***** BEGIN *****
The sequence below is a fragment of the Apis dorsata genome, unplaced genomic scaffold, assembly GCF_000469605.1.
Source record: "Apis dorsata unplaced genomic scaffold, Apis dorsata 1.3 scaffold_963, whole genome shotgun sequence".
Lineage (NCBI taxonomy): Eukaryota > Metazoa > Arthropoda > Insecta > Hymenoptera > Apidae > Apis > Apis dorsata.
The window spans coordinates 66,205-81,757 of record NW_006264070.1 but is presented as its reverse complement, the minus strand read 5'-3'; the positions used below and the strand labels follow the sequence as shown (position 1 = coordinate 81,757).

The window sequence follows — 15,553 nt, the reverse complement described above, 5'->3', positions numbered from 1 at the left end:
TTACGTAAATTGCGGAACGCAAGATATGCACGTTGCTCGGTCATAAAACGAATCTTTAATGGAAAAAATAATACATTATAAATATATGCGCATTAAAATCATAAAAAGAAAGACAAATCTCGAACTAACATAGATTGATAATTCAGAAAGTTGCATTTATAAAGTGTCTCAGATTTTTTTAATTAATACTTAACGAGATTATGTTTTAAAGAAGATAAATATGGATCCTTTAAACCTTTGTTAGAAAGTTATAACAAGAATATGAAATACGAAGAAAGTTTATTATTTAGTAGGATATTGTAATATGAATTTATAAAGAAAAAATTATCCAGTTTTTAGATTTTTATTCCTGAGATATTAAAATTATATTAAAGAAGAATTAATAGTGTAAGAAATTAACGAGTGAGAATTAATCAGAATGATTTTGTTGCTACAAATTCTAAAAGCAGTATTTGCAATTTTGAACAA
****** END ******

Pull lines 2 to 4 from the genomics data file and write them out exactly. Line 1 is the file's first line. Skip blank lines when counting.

Source record: "Apis dorsata unplaced genomic scaffold, Apis dorsata 1.3 scaffold_963, whole genome shotgun sequence".
Lineage (NCBI taxonomy): Eukaryota > Metazoa > Arthropoda > Insecta > Hymenoptera > Apidae > Apis > Apis dorsata.
The window spans coordinates 66,205-81,757 of record NW_006264070.1 but is presented as its reverse complement, the minus strand read 5'-3'; the positions used below and the strand labels follow the sequence as shown (position 1 = coordinate 81,757).